There is a gene associated with breast and ovarian cancer, and while it’s not widely known, there is a test available to see if you’re a carrier.
Has anyone in the family had breast cancer?
Why it matters: There is a gene associated with breast and ovarian cancer, and while it’s not widely known, there is a test available to see if you’re a carrier. Only around five to 10 per cent of breast cancers are linked to family history, meaning a hand-me-down is the exception, not the rule. And even people with a first-degree relative who has had breast cancer – the on-paper risk doubles – are statistically unlikely to ever develop the disease.
To-do list: If a close blood relative developed breast or ovarian cancer (which can both be linked to dodgy genes BRCA1 and BRCA2) under the age of 40, you have a number of first-degree relatives with one or other cancer, or if multiple people on the same side of the family have or have had cancer, ask your GP about genetic testing. You can also minimise your risk with regular breast self-exams. Just 25 per cent of breast cancer occurs in women aged under 50. If you’re younger and concerned about an unusual lump, pain or discharge, see your GP.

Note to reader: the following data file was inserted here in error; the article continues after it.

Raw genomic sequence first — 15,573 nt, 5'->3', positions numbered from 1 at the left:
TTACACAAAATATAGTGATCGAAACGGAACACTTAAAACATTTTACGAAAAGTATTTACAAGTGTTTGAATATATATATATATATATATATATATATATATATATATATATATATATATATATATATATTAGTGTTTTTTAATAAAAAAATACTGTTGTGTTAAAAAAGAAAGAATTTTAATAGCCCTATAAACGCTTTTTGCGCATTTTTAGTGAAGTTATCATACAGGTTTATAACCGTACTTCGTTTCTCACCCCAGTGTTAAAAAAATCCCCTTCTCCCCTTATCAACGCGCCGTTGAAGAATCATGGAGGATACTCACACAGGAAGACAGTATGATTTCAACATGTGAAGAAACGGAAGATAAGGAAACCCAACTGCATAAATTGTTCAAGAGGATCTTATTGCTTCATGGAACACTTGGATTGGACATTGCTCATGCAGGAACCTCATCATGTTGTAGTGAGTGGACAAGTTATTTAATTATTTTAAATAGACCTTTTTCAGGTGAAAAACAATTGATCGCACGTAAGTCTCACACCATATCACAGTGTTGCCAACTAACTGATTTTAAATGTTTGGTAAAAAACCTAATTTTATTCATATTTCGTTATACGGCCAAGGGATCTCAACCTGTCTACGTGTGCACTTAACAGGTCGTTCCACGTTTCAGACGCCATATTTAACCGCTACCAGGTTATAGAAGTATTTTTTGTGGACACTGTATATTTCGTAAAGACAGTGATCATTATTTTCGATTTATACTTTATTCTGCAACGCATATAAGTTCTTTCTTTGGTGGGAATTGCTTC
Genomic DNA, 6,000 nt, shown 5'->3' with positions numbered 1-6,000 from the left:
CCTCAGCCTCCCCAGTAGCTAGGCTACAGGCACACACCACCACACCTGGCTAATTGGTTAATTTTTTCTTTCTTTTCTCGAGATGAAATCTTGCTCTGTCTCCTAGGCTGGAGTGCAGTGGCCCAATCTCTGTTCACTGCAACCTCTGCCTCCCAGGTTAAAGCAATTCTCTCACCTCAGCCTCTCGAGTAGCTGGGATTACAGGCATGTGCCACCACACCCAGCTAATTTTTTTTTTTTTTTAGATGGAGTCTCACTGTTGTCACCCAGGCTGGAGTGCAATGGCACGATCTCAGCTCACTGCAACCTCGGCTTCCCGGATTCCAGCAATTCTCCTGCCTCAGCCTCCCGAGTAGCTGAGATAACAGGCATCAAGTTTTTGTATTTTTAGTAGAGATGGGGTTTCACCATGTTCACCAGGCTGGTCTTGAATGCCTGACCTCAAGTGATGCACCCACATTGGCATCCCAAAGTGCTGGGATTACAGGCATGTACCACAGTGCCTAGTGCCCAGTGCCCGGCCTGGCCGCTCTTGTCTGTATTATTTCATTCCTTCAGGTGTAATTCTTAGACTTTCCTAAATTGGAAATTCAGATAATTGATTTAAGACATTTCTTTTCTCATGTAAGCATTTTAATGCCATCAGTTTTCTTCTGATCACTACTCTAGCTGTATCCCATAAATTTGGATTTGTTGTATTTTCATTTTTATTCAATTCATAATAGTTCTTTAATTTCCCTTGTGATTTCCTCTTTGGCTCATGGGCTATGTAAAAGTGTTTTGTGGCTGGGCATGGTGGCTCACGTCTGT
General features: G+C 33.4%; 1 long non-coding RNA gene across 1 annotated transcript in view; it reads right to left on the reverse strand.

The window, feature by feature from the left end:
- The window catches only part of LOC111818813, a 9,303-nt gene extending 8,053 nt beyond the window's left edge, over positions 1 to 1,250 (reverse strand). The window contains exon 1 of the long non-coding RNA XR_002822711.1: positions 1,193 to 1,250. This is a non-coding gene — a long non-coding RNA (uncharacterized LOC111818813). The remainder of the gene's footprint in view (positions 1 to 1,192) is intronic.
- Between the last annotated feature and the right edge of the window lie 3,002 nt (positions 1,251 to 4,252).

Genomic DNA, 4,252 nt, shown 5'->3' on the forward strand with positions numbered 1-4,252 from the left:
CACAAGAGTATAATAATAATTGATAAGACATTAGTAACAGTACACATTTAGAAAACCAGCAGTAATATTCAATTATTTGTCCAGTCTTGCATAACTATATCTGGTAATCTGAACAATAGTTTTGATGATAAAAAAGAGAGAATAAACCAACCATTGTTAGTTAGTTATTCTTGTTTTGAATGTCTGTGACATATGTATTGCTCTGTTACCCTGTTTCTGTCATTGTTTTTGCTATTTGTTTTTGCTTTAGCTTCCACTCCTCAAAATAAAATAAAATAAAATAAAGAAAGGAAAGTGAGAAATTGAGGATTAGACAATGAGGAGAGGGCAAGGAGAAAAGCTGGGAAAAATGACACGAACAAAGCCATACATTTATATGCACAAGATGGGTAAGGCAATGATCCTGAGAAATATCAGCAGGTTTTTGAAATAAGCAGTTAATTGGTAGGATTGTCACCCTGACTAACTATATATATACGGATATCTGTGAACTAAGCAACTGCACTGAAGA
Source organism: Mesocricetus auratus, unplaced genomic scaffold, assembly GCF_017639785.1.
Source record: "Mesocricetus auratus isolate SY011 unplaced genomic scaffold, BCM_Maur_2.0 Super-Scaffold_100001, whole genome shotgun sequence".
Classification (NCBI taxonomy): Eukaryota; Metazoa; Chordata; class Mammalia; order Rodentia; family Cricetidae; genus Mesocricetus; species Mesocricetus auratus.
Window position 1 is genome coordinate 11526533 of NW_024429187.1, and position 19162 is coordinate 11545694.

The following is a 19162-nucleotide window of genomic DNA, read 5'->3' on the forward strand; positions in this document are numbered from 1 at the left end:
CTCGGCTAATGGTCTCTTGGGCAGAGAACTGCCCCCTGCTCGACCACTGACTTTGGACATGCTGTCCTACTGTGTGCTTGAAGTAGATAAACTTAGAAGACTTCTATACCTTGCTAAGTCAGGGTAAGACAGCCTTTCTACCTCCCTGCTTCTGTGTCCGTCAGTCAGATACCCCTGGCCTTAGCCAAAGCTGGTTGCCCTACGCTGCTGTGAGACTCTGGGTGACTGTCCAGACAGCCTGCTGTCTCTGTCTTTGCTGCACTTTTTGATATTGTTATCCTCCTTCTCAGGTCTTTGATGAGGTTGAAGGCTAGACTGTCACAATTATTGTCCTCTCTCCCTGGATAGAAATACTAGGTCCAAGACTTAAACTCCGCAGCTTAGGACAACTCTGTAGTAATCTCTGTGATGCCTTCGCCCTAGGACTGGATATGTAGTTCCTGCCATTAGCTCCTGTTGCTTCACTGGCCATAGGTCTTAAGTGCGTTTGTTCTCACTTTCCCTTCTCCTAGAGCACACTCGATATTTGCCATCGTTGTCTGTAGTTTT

Get more health advice and learn how to care for your breasts.
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